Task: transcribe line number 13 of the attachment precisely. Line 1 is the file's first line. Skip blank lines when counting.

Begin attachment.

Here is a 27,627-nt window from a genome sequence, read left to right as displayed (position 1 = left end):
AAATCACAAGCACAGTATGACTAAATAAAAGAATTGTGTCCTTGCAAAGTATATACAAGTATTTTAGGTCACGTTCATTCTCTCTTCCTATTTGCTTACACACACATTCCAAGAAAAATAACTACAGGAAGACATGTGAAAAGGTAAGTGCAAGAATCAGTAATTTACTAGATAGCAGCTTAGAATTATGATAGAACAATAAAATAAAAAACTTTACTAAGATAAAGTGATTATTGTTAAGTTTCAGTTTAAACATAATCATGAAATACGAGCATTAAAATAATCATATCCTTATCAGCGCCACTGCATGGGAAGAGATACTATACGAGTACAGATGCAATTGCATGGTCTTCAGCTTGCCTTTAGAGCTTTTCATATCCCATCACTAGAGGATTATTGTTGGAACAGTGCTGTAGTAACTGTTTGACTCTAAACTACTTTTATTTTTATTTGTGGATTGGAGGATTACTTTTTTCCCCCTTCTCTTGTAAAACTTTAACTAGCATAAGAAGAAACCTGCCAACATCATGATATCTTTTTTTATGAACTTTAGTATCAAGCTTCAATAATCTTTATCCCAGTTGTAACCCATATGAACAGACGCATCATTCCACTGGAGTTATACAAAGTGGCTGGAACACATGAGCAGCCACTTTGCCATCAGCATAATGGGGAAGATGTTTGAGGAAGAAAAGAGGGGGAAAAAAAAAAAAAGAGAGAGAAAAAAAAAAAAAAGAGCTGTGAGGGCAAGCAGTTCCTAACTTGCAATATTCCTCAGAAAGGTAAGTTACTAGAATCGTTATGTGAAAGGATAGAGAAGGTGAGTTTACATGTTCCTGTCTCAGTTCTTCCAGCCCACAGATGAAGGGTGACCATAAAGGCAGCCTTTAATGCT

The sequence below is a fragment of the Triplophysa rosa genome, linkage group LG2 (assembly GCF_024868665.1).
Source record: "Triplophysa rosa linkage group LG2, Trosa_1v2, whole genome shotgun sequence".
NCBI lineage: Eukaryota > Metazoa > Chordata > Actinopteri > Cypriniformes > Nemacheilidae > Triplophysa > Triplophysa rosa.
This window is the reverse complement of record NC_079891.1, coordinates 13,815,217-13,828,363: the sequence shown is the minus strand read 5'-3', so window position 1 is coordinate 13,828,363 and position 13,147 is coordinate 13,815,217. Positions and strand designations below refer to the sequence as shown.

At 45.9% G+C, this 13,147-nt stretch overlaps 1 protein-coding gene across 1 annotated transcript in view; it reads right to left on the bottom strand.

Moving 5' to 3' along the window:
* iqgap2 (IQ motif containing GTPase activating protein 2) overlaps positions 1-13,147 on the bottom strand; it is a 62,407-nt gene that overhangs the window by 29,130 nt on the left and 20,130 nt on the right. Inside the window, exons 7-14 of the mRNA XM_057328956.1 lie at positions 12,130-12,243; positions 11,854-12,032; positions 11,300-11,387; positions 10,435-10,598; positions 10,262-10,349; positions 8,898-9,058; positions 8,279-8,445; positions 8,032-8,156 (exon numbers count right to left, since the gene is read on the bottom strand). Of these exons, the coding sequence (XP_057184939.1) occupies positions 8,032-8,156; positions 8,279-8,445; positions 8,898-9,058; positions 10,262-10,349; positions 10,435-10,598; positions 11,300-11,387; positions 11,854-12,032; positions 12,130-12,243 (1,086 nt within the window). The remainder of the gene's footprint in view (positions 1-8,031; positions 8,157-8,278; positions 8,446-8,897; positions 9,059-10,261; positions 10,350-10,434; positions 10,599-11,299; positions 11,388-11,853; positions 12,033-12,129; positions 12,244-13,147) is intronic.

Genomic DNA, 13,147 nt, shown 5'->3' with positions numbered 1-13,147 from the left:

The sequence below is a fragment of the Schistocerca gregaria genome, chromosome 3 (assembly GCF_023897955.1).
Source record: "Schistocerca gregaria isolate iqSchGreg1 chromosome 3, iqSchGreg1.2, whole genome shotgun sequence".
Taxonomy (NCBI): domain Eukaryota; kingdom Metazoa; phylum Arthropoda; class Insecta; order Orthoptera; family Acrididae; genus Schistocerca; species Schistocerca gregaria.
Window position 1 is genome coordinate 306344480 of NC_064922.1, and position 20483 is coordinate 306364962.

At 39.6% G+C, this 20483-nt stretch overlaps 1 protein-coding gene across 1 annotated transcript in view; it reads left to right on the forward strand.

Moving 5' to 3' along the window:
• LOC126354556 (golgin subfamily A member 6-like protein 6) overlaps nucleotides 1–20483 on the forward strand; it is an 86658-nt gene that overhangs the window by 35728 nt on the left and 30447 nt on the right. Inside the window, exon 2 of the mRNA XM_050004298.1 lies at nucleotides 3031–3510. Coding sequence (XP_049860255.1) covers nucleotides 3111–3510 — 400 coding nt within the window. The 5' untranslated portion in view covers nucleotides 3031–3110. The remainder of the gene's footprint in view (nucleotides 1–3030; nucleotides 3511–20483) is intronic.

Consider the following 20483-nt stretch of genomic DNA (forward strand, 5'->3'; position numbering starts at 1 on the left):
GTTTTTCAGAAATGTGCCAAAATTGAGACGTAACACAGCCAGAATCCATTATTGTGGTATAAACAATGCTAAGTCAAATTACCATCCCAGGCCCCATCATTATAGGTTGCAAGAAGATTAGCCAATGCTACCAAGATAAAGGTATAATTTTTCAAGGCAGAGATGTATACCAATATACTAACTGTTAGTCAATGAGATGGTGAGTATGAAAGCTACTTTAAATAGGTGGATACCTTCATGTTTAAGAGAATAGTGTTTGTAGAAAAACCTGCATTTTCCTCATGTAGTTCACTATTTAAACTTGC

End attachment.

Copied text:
Taxonomy (NCBI): domain Eukaryota; kingdom Metazoa; phylum Arthropoda; class Insecta; order Orthoptera; family Acrididae; genus Schistocerca; species Schistocerca gregaria.